Sunday, June 28, 2009

Le Père Goriot

Le Père Goriot, by Honoré de Balzac
1835, 238 pp.

At first glance, Honoré de Balzac is a daunting world to explore. His novel sequence La Comédie humaine comprises some 95 finished works, including novels, novellas, short stories, and essays, as well as about 48 unfinished pieces, ranging from nearly-finished stories to disjointed notes to works that exist only as titles. La Comédie humaine details the lives and experiences of a whole multitude of characters spanning the entire breadth of French society during the Restoration and the July Monarchy (about 1815-1848) as they prosper (or don't), fall in love (or out of it), have children, grow old, and often die. Where does one begin reading something like that? Is it best to read through them chronologically as they are written, or to attempt to follow the chronology of the stories themselves? Do you include the unfinished pieces? Should you simply buy the eighteen-volume Collected Works and plow through them in order? Or should you just skip him entirely and go with Zola instead? I quailed in front of this dilemma for months (Arthur Conan Doyle was apparently utterly defeated by it), but have finally found the solution. Begin with Le Père Goriot.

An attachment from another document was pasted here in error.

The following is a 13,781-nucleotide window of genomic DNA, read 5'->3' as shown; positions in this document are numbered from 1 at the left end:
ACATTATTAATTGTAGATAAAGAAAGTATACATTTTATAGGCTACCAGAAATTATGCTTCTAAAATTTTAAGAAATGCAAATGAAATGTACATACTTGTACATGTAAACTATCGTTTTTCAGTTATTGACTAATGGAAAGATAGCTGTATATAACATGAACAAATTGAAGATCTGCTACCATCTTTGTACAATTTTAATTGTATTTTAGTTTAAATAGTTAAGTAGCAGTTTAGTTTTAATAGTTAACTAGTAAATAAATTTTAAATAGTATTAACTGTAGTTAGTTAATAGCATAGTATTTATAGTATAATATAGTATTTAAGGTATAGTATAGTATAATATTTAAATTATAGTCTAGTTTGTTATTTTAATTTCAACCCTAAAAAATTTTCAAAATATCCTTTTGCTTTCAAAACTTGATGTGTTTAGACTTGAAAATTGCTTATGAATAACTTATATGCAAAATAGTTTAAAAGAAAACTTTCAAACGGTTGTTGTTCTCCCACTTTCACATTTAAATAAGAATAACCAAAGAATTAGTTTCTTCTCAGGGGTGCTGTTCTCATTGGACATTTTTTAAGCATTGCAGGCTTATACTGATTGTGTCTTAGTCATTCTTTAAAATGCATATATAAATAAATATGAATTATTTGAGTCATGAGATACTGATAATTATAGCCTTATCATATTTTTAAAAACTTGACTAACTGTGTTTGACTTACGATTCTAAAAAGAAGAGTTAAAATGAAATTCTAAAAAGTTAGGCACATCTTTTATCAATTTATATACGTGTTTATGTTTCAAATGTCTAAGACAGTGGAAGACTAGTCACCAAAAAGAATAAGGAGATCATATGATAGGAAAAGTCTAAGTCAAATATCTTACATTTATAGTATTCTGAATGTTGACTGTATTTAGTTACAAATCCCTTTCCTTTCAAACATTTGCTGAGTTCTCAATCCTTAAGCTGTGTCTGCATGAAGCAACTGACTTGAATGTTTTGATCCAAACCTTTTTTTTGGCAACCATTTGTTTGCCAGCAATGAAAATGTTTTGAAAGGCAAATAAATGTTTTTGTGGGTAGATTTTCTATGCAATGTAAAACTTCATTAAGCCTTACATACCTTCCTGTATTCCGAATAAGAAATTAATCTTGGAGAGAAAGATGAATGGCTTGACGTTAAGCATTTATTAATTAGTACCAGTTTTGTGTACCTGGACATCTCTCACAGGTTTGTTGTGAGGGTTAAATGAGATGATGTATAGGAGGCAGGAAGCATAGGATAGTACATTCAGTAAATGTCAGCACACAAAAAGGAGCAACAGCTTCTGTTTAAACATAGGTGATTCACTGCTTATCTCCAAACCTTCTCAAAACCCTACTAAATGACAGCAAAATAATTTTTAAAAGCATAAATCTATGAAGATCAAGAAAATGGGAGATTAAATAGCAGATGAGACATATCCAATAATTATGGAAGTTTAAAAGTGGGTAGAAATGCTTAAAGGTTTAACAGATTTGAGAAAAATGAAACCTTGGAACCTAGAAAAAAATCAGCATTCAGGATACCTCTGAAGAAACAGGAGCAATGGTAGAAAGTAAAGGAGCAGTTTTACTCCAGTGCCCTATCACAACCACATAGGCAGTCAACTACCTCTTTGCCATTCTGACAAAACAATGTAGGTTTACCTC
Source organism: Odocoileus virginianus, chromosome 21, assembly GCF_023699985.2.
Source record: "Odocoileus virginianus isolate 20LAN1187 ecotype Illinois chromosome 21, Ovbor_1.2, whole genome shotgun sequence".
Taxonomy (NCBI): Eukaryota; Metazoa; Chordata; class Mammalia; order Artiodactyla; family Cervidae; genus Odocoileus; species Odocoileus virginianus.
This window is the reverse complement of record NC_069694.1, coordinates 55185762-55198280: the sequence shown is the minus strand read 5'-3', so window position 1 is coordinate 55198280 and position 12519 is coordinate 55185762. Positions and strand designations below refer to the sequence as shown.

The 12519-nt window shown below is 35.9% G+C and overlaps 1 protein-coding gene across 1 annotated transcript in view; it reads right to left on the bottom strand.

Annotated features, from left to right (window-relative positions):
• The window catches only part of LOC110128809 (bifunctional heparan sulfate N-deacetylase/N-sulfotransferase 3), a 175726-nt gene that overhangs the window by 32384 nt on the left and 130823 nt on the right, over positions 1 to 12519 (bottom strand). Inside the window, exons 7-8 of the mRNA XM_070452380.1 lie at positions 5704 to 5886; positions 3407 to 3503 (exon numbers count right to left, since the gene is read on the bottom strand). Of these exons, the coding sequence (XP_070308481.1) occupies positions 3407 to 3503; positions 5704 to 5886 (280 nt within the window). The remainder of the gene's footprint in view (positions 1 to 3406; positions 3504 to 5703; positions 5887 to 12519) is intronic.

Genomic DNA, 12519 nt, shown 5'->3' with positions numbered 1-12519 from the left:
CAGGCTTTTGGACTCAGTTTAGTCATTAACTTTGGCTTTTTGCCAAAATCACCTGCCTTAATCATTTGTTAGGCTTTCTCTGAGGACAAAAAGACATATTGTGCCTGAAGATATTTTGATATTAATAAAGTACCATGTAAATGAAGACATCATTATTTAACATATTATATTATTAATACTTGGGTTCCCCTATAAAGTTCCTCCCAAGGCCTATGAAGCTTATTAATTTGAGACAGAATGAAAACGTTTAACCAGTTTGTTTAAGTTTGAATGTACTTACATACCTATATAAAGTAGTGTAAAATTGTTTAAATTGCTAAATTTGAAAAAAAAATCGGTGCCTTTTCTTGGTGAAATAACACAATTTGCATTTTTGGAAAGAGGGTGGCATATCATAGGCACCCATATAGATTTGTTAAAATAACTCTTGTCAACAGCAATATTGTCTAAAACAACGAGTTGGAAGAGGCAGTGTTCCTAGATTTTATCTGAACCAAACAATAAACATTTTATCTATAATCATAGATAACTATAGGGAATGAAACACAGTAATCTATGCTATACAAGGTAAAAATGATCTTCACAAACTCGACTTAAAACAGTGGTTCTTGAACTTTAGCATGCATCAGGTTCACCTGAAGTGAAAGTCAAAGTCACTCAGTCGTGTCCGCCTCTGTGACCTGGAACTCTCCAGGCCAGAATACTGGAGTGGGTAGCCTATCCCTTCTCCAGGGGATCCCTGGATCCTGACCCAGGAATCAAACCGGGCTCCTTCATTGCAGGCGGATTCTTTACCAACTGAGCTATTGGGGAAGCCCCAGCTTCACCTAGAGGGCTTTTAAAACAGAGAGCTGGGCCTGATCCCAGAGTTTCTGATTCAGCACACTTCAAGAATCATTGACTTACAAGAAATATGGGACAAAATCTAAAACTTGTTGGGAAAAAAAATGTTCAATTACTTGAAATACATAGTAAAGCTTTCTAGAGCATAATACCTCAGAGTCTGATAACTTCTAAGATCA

Goriot was the first novel in which Balzac hit on the idea of bringing back characters from previous stories and having them interact in the same coherent world. It is often called the keystone of La Comédie humaine, and it has been translated into English so many times that Balzac's biographer Graham Robb assures us that it can be safely read in translation without missing much of Balzac's writing. It begins the saga of the career of Eugène de Rastignac, the ambitious social climber who turns up in nineteen of the stories in La Comédie humaine, including as an old man in La Peau de Chagrin, which Freud obsessively read and re-read while dying of oral cancer. It also introduces the devious and dastardly Vautrin, a Moriarty-like criminal mastermind on the run from the police whose nefarious schemes will animate much of the La Comédie humaine. There are apparently 48 characters in the book who recur in other Balzac stories, where they emerge not from a void but from their own busy private lives which the reader only briefly glimpses. Goriot is therefore an excellent place to start, since these major characters will reappear like old friends in most of the other novels, and since it has the benefit of being chronologically early both in terms of the writing and the story. And, perhaps most importantly, it really is quite a good book.